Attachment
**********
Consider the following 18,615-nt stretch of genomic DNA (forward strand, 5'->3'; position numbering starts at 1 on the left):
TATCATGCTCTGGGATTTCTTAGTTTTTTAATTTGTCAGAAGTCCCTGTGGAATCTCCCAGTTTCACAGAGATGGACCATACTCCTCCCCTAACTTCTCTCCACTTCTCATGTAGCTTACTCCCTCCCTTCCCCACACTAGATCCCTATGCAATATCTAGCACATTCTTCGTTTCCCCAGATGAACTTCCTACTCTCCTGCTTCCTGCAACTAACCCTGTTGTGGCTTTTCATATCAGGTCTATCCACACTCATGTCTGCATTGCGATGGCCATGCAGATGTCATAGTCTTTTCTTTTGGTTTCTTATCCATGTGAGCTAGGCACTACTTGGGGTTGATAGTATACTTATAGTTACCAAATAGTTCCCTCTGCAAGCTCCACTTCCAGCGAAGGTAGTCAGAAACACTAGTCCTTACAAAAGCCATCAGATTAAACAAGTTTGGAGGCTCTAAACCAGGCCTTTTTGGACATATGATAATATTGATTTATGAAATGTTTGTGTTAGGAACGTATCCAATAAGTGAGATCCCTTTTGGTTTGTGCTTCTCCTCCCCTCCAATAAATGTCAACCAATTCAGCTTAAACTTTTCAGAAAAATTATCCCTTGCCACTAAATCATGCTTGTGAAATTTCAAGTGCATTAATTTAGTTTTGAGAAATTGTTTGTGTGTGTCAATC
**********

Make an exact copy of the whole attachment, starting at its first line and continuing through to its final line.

Consider the following 18,615-nt stretch of genomic DNA (forward strand, 5'->3'; position numbering starts at 1 on the left):
TATCATGCTCTGGGATTTCTTAGTTTTTTAATTTGTCAGAAGTCCCTGTGGAATCTCCCAGTTTCACAGAGATGGACCATACTCCTCCCCTAACTTCTCTCCACTTCTCATGTAGCTTACTCCCTCCCTTCCCCACACTAGATCCCTATGCAATATCTAGCACATTCTTCGTTTCCCCAGATGAACTTCCTACTCTCCTGCTTCCTGCAACTAACCCTGTTGTGGCTTTTCATATCAGGTCTATCCACACTCATGTCTGCATTGCGATGGCCATGCAGATGTCATAGTCTTTTCTTTTGGTTTCTTATCCATGTGAGCTAGGCACTACTTGGGGTTGATAGTATACTTATAGTTACCAAATAGTTCCCTCTGCAAGCTCCACTTCCAGCGAAGGTAGTCAGAAACACTAGTCCTTACAAAAGCCATCAGATTAAACAAGTTTGGAGGCTCTAAACCAGGCCTTTTTGGACATATGATAATATTGATTTATGAAATGTTTGTGTTAGGAACGTATCCAATAAGTGAGATCCCTTTTGGTTTGTGCTTCTCCTCCCCTCCAATAAATGTCAACCAATTCAGCTTAAACTTTTCAGAAAAATTATCCCTTGCCACTAAATCATGCTTGTGAAATTTCAAGTGCATTAATTTAGTTTTGAGAAATTGTTTGTGTGTGTCAATC